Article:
by Lauren Dubinsky
, Senior Reporter | May 06, 2019
From the May 2019 issue of HealthCare Business News magazine
Obviously, service contracts come in all different forms and it’s up to the hospital to select the right one for its needs. Increasingly, OEMs are introducing highly customizable service contracts to ensure that hospitals are getting all of the coverage they need and none they don’t.
“Canon Medical has flexible service plans,” said Andrea Hearn, head of service marketing at Canon. “For example, we can provide full service support or we can act as a backup provider and support the experts with valuable tools they need in the service delivery.”
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In some cases, a hospital may determine that it makes sense to have their HTM team enrolled in OEM training classes to help reduce the day-to-day dependence on outside support. These kinds of courses often come at a premium, so it’s important for each facility to do its own homework.
“Canon Medical offers training programs at the same training center side-by-side with our engineers,” said Hearn. “We want to make sure that our partners in the hospital are trained on the equipment to get the latest information for optimal results.”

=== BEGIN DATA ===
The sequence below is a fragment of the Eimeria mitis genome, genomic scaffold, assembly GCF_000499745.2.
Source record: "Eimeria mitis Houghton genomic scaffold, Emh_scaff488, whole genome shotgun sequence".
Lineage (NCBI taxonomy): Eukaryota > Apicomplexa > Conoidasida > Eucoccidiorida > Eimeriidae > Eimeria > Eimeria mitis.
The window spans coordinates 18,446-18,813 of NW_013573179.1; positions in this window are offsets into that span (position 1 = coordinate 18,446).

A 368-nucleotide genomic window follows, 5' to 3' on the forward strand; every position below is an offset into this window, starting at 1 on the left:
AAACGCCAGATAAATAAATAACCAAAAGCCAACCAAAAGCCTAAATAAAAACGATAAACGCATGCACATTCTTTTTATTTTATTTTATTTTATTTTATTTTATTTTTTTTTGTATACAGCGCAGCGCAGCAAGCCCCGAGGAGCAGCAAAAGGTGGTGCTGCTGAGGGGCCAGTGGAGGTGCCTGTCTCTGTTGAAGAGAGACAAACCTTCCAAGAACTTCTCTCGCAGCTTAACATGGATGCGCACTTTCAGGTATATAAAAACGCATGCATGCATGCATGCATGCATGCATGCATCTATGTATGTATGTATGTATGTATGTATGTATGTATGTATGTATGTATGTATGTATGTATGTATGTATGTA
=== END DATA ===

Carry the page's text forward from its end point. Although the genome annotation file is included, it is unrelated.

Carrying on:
Hitachi field service engineer working on a unit
Details like that are crucial for distinguishing a worthwhile course from one that may not make a big difference in terms of in-house capabilities. Before enrolling in a course, HTM professionals should ask themselves what they are expecting to get out of it, whether the class is specifically designed for HTMs and if it’s the same training that the OEM field engineers receive.
“I think if you discuss this in the beginning, then a class can be built that meets [their needs],” said Andrew McMayon, director of service at Hitachi. “Some biomeds may not have the experiences of others so I think if they are forthcoming in the beginning, they may find that they’d like the OEM to throw in some physics background to help them resolve issues on a unit.”
Hitachi has started to offer more classes in an effort to become more of a partner with hospitals, specifically those that have robust clinical engineering departments that are looking to get the most out of their equipment.
"Traditionally, our training courses revolved around recently released ultrasound products, but in the last 24 months, Hitachi has created similar training programs for older units, said McMayon. “If a biomed has an interest in being trained HHA will do our best to assist,”